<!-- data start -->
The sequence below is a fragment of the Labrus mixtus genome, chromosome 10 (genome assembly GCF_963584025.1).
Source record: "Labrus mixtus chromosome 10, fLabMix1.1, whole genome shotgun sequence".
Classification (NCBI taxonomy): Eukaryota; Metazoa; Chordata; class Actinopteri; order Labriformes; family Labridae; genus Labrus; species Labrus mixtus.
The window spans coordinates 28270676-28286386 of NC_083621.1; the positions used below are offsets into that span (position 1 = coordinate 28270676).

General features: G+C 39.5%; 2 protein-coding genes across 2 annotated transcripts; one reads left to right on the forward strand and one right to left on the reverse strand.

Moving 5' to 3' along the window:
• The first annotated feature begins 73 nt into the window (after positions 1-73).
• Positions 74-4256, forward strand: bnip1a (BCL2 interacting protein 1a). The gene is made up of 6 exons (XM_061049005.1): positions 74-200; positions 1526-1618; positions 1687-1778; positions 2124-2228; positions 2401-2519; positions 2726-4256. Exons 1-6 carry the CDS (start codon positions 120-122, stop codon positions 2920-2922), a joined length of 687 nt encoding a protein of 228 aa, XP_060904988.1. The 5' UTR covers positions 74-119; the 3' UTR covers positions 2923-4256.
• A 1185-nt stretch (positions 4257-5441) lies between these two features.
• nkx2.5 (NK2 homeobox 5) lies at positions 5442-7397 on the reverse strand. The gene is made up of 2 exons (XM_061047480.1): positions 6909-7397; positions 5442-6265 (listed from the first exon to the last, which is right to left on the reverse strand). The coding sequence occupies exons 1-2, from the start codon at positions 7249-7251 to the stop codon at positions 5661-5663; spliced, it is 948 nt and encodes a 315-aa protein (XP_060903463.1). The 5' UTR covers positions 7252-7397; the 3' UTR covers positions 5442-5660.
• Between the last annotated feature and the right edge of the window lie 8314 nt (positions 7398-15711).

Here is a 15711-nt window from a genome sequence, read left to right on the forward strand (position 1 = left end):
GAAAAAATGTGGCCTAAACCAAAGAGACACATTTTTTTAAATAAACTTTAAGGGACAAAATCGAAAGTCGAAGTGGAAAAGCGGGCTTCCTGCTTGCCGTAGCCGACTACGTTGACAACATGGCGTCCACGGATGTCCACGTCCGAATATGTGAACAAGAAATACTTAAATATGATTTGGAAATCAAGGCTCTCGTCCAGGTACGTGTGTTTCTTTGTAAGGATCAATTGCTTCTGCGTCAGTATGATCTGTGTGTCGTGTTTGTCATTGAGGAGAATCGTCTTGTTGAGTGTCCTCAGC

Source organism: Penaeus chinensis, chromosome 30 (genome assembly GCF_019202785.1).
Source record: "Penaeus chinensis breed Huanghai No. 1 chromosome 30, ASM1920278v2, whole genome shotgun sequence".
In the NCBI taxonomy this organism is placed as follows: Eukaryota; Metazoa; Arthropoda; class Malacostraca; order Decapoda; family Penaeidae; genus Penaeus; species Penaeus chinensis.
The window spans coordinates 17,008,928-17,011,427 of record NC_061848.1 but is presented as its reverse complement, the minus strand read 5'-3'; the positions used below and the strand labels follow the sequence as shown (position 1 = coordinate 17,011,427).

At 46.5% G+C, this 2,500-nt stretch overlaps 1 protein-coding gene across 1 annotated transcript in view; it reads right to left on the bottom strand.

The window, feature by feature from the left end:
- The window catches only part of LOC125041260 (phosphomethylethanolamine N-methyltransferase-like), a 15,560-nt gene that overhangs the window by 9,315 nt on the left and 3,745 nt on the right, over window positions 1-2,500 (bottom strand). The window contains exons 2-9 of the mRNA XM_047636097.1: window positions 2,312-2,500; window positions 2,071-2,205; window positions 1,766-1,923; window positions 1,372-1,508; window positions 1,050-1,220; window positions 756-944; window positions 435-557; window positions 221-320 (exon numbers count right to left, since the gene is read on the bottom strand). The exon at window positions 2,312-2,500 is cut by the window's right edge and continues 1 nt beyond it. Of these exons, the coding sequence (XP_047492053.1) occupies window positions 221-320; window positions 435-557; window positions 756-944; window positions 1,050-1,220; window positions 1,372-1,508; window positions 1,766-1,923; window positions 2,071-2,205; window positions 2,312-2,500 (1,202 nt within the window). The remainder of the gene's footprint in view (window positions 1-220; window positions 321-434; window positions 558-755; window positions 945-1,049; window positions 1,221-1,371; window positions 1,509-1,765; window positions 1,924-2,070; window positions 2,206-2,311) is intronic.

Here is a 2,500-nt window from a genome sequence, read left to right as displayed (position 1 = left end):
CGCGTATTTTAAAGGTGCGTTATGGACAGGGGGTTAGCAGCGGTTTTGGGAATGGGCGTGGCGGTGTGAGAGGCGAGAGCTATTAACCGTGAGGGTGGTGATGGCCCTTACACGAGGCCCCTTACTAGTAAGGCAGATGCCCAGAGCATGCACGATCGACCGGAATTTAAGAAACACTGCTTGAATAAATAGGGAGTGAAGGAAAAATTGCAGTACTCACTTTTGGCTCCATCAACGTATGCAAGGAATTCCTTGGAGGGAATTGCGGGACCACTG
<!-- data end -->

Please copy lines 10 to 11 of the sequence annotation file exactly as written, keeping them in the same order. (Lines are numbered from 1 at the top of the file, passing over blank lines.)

• nkx2.5 (NK2 homeobox 5) lies at positions 5442-7397 on the reverse strand. The gene is made up of 2 exons (XM_061047480.1): positions 6909-7397; positions 5442-6265 (listed from the first exon to the last, which is right to left on the reverse strand). The coding sequence occupies exons 1-2, from the start codon at positions 7249-7251 to the stop codon at positions 5661-5663; spliced, it is 948 nt and encodes a 315-aa protein (XP_060903463.1). The 5' UTR covers positions 7252-7397; the 3' UTR covers positions 5442-5660.
• Between the last annotated feature and the right edge of the window lie 8314 nt (positions 7398-15711).